Burundi

Why are we in Burundi? With high levels of poverty, malnutrition and maternal mortality, Burundi is one of the poorest countries in the world. Concern Worldwide has been operational in Burundi since 1997 and currently implements programmes focusing on health, nutrition and livelihoods.

Almost 80% of Burundians are living in extreme poverty

The maternal mortality rate in Burundi is amongst the worst in the world with 740 deaths per 100,000 live births, making it one of the most dangerous places in the world to have a child. Our work in Burundi focuses on nutrition, health and livelihoods, with a particular emphasis on improving nutrition and overall health among people who are excluded from the health system. We specialise in community-based health and nutrition interventions.

Latest achievements

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Cash transfers

Over the course of 2018, 3,393 families benefited from cash transfers and 2,319 benefited from coaching in health and nutrition by Concern-trained 'light mothers'.

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Emergency response

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Food insecurity

Aline Nsabimana’s family shell and sort the dried beans they have just harvested. Chris de Bode/Concern Worldwide.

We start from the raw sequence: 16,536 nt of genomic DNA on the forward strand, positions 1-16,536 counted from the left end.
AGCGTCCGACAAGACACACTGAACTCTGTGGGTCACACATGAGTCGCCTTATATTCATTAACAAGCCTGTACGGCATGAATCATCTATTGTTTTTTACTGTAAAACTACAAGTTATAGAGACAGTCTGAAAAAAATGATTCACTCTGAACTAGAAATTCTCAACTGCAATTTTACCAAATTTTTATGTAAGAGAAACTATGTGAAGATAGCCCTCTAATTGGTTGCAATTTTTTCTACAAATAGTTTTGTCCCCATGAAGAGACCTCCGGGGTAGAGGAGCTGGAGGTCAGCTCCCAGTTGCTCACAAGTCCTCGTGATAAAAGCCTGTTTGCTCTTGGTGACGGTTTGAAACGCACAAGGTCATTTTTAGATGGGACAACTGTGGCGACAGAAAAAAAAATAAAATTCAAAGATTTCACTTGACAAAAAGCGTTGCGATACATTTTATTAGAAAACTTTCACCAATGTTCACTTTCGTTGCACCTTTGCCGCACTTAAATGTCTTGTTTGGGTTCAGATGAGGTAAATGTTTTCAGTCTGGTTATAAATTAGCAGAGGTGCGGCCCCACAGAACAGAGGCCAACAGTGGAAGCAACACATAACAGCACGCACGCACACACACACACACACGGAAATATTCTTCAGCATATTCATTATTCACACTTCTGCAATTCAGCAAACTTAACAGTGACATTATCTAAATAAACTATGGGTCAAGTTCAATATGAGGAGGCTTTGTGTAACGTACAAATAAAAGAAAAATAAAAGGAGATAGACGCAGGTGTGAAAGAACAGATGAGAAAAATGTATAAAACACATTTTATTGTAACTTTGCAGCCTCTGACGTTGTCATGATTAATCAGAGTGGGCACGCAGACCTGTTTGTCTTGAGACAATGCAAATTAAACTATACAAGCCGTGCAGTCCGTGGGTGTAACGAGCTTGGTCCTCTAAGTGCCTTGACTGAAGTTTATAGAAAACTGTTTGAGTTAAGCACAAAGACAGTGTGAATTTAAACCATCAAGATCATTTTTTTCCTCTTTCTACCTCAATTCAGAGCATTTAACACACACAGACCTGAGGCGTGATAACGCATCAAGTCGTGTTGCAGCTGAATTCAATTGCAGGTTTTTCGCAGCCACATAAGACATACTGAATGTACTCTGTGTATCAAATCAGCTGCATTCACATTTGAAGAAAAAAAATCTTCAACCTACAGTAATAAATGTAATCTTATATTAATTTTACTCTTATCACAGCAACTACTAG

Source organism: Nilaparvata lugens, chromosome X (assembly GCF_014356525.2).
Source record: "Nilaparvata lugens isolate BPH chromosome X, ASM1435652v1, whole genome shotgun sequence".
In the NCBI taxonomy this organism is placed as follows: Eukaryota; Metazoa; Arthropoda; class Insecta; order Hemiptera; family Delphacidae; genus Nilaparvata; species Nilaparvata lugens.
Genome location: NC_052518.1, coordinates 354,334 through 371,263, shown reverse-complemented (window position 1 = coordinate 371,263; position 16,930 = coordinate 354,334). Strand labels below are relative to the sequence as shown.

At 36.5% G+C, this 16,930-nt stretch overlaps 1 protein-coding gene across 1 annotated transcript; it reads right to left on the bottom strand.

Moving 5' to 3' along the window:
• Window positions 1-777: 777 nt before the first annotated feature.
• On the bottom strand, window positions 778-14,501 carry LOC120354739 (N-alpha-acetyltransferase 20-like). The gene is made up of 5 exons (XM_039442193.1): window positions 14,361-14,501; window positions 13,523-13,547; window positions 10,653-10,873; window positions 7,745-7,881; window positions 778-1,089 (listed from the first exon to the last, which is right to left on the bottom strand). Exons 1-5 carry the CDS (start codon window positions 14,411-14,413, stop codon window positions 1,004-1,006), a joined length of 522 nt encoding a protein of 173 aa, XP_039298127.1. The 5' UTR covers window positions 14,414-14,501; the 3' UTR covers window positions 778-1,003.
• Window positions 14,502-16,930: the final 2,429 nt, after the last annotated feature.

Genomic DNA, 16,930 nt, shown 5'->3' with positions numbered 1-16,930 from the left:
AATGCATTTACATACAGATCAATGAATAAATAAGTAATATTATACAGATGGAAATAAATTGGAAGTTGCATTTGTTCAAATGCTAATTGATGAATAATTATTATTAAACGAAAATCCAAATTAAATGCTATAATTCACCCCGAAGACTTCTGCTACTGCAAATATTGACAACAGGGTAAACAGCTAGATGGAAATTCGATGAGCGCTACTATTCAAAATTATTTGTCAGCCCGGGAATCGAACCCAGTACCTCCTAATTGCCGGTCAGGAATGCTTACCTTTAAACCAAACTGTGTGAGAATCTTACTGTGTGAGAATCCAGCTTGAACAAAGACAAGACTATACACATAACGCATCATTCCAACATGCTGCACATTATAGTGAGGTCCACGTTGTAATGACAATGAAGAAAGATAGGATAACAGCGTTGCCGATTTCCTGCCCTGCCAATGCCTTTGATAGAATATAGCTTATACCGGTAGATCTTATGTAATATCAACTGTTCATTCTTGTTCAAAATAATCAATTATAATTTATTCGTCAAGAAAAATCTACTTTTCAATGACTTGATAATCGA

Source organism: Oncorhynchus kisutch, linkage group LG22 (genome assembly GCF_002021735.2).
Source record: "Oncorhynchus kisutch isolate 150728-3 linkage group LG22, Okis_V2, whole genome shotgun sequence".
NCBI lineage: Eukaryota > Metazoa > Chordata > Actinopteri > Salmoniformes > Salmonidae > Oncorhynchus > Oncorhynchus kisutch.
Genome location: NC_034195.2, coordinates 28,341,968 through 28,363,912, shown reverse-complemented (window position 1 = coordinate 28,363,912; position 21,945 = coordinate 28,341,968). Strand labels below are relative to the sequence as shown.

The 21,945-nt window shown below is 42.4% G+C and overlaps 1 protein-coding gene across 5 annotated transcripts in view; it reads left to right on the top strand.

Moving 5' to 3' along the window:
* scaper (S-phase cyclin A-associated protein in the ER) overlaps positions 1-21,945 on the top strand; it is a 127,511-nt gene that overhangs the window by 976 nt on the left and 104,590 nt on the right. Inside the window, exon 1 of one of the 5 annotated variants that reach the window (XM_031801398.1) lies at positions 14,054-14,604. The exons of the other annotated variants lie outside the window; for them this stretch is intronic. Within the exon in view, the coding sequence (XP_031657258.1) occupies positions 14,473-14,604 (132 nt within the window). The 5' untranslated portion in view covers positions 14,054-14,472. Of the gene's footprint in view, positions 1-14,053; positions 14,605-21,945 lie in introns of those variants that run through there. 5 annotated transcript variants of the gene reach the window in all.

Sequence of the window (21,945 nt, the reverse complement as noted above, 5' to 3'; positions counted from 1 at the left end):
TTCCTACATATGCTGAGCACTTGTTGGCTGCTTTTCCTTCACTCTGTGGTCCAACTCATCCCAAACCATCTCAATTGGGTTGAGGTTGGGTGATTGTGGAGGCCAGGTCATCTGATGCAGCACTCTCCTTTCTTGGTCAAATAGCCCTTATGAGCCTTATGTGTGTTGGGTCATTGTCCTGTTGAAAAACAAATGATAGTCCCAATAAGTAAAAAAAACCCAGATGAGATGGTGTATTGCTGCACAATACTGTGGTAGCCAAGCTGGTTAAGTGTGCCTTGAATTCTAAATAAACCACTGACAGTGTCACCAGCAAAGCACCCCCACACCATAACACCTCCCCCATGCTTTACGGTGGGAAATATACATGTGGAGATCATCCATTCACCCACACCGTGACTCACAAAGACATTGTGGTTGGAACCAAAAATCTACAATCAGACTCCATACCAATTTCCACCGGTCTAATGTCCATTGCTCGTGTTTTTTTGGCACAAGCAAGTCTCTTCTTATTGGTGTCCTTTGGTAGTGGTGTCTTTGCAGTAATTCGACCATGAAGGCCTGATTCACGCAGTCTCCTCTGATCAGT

Aline Nsabimana’s family shell and sort the dried beans they have just harvested. Chris de Bode/Concern Worldwide.
Community Health Worker Jeannette Icimanishatse with one-year-old Nadia Niyihankuye Bukinanyana, Cibitoke, Burundi. Photo: Abbie Trayler-Smith/Concern Worldwide.
Community Health Worker Jeannette Icimanishatse with one-year-old Nadia Niyihankuye Bukinanyana, Cibitoke, Burundi. Photo: Abbie Trayler-Smith/Concern Worldwide.
Clotilde Ndayisenga (25) with her daughter Arlene Akimana (2) at their home in Rugombo, Cibitoke. Photo: Abbie Trayler-Smith/Concern Worldwide.
Clotilde Ndayisenga (25) with her daughter Arlene Akimana (2) at their home in Rugombo, Cibitoke. Photo: Abbie Trayler-Smith/Concern Worldwide.
Nurse Orene Nahimana measures three-month-old Roger Bimenyimana’s rate of breathing to diagnose if he has pneumonia. Photo: Concern Worldwide.
Nurse Orene Nahimana measures three-month-old Roger Bimenyimana’s rate of breathing to diagnose if he has pneumonia. Photo: Concern Worldwide.
Widow Isabelle Mundana (66) earns a living from selling white aubergines at market which she cultivates on her plot of land and kitchen garden, along with caja peas, Chinese cabbage, amaranth, onion and spinach. She has benefitted from nutrition and hygiene training and a series of money transfers as part of Concern’s community and household resilience programme to improve living conditions and livelihoods for the most vulnerable. Photo: Darren Vaughan/Concern Worldwide.
Isabelle has received training and cash transfers. Photo: Darren Vaughan / Concern Worldwide.

How we're helping in Burundi

We are working hard to combat extreme poverty and build resilience in Burundi through our livelihoods and health and nutrition programmes.

OpenHealth and nutrition
OpenSupporting livelihoods
OpenNational engagement

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